Invective Against Swans
The soul, O ganders, flies beyond the parks
And far beyond the discords of the wind.
A bronze rain from the sun descending marks
The death of summer, which that time endures
Like one who scrawls a listless testament
Of golden quirks and Paphian caricatures,
Bequeathing your white feathers to the moon
And giving your bland motions to the air.
Behold, already on the long parades
The crows anoint the statues with their dirt.
And the soul, O ganders, being lonely, flies
Beyond your chilly chariots, to the skies.
(from, Stevens, Collected Poetry and Prose, pp.3-4)
I love this poem, although it took me several readings to love it, and to know why I love it.
In this poem, Stevens taps the melancholy mood. The title, so typically of Stevens, gently scoffs at this mood. This poem is hardly an ‘invective’ against swans, although the word ‘invective’ has a wonderful sound magic, as so many words combining ‘v’ and hard ‘c’, ‘k’ or ‘x’, as in ‘vexing’ or ‘veronica’ do. It is less a diatribe and more an elegy or dirge to the departure of the swans at the end of summer, signaling the beginning of a season, more dull and plain, even at times ugly (‘the crows anoint the statues with their dirt’) because it is so naked and unadorned, namely winter. Living in northern climes, the advent of winter can augur a difficult period of seasonal affective disorder, aka depression.
Helen Vendler has nothing to say about this poem, and Ronald Sukenick writes only “the dying summer makes out its testament, while the soul, yearning for something more permanent than ephemeral nature imagery, flies beyond the decaying season to the sky.” (WSMTO, p. 219)
The swan motif occurs in Wadsworth, Wordsworth, Burns, Longfellow, Milton and Dante, to name just a few other poets, who generally invest it with a great deal of grace and pathos. Real swans are rather clumsy creatures, at least on land, and Stevens chooses an inelegant form of their address, when he calls them ‘ganders.’ Nevertheless, the appellation ‘ganders’ highlights the masculinity of these particular swans, aligning them with male sexuality.
‘Like one who scrawls a listless testament of golden quirks and Paphian caricatures.’ A more archaic use of ‘quirk’ is ‘joke or trick’, and Paphian, according to Dictionary.com, means “of or pertaining to Paphos, an ancient city of Cyprus, having a celebrated temple of Venus; hence, pertaining to Venus, or her rites.” Hence this last summer rain, golden though it may be from the rays of the setting sun, merely mocks the venusian pleasures of love, so easy to enjoy during the summer season. Again the reference, though obscure, to sexuality, is, in this case feminine.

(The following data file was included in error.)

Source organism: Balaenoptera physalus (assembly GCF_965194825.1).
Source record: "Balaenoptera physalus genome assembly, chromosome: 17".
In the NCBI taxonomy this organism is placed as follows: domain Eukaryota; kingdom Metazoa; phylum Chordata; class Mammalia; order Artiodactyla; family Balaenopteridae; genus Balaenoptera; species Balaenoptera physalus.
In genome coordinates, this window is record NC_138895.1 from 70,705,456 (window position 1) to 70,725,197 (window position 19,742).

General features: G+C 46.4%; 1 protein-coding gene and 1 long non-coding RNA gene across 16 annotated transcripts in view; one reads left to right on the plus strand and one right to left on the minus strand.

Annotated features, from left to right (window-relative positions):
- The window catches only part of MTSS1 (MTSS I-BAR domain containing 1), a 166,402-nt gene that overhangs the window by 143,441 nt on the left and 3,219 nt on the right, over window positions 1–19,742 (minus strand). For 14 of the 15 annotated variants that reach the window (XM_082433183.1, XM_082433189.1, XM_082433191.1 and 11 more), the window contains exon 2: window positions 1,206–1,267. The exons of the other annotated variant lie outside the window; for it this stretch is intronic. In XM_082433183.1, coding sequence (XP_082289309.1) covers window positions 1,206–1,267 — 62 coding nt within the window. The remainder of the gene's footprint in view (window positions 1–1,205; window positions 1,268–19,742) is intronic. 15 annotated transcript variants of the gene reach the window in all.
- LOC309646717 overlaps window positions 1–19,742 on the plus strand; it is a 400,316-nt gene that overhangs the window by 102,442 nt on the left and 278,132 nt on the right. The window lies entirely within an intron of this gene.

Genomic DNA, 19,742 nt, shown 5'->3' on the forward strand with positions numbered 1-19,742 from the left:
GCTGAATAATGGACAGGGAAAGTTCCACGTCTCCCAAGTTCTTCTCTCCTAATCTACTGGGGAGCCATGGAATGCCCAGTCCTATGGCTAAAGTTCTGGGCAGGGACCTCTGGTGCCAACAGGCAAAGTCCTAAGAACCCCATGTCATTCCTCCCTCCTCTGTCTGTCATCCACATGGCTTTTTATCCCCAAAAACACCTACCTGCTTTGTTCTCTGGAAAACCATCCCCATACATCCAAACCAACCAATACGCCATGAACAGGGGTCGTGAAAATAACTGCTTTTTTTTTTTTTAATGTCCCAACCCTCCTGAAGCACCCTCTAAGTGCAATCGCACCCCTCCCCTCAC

‘Bequeathing your white feathers to the moon,’ the cold chilly moon henceforth will serve to ‘hold’ the remembrance of the fonder days of summer. The ‘bronze rain from the sun descending marks the death of summer’ – again, the juxtaposition of sun and moon, gold and white, warmth and chill, masculine and feminine. Stevens is full of pairs of meaningful opposites, that make his poems contain a sort of wholeness.
The passing of the cold, chilly swans reminds the poet of the oncoming winter, the ascetic season that strips itself of pleasure, both sexual and sensual, laying bare the ‘dirt,’ and associated with the darkness, crudeness (opposite of venusian elegance) and ‘harshness’ ('dirt'), if you will, of ‘crows.’
The swans fly beyond both order (‘the parks’) and disorder (‘the discords of the wind.’) In the face of this abandonment by summer, the soul is driven to seek the Absolute, beyond all opposites, associated since time immemorial with the emptiness and inattainability of the sky.
For me there are hints at Stevens’ innate spirituality, present in words such as ‘soul,’ ‘testament’ ‘sun’ and ‘moon’, ‘anoint’, and ‘giving’ (a kind of ‘offering’). This moment of the setting sun, of sunset rain, and the flight of swans, holds a ritual element to it, a solemnity, a rite of passage, a sacramental quality, that I very much enjoy in much of Stevens’ poetry. It’s important to note that just because the religion of his era (and ours) seemed to be placed at odds with sexuality (an important element in Stevens) - and even at odds with consciousness (such as Stevens’ consciousness of our ‘belief in a fiction’) - which may have alienated him from religion, doesn’t mean he wasn’t steeped in its ideas, as clearly he was. Being religious is not the same thing, necessarily, as being spiritual. One can be deeply spiritual without being in the least religious, and I do sense a spiritual quest in Stevens, as reflected in his poetry. There are tones, motifs, and connotations in his poetry that relate to the religion of his time and place, and of classic and 'pagan' religion as well, and I certainly don’t think he was unaware of it. To discover more about this aspect of him is part of the goal of this study. I love hearing notes, as in this poem, that are reminiscent of Vedanta.